As the application stack supporting big data has matured, it has demonstrated the feasibility of ingesting, persisting and analyzing potentially massive data sets that originate both within and outside of conventional enterprise boundaries. But what does this mean from a data governance perspective?
In the previous three blogs in this series, we talked about what metadata can be available from source systems, transformation and movement, and operational usage. For this final blog in the series, I want to discuss the analytical usage of metadata. Let’s set up the scenario. Let's imagine I'm a
As I discussed in the first two blogs of this series, metadata is useful in a variety of ways. Its importance starts at the source system, and continues through the data movement and transformation processes and into operations. Operational metadata, in particular, gives us information about the execution and completion
In the first blog of this four-part series, we discussed traditional data management and how we can apply these principles to our big data platforms. We also discussed how metadata can help bridge the gap of understanding the data as we move to newer technologies. Part 2 will focus on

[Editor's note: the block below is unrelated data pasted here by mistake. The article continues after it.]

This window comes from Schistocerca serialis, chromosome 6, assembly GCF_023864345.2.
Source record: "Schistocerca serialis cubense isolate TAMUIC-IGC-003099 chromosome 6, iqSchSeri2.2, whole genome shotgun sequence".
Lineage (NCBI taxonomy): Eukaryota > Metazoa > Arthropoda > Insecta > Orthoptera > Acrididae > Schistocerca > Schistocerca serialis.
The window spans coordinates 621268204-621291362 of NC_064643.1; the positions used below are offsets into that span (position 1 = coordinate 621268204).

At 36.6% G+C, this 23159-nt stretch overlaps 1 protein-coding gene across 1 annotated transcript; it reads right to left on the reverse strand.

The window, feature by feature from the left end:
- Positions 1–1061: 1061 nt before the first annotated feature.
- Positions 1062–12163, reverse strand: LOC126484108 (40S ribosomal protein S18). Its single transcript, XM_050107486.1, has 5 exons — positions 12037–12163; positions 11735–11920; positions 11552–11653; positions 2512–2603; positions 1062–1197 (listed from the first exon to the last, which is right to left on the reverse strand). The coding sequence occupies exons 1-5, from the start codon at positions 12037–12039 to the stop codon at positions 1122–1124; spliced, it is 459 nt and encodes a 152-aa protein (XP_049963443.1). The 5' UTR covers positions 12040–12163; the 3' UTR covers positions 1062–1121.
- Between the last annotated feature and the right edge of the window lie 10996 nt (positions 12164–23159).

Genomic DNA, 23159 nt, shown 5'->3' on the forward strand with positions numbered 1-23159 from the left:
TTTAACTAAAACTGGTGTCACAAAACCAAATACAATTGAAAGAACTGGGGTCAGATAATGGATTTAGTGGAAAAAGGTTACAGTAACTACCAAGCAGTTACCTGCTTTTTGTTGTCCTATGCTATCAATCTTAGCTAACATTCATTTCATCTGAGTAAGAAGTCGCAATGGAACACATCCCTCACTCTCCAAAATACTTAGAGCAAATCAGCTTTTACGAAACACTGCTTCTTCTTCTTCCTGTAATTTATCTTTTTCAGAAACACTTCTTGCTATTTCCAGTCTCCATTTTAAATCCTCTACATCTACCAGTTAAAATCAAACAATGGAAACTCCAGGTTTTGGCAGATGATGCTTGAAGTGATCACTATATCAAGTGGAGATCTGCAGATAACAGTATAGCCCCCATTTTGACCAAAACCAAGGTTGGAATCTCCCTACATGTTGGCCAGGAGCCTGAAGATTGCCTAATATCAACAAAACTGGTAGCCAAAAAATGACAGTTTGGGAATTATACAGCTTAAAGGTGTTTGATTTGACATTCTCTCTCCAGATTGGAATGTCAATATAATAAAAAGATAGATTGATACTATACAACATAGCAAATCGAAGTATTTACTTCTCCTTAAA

Traditional data management includes all the disciplines required to manage data resources. More specifically, data management usually includes: Architectures that encompass data, process and infrastructure. Policies and governance surrounding data privacy, data quality and data usage. Procedures that manage a data life cycle from creation of the data to sunset
Lately I've been binge-watching a lot of police procedural television shows. The standard format for almost every episode is the same. It starts with the commission or discovery of a crime, followed by forensic investigation of the crime scene, analysis of the collected evidence, and interviews or interrogations with potential suspects. It ends
It’s obvious that an enterprise data strategy involves data – but we sometimes disregard the fact that it should also involve metadata. Why? Because it’s key to unlocking the value of data. Metadata shows you what data is available and how people can use it. It also reveals which data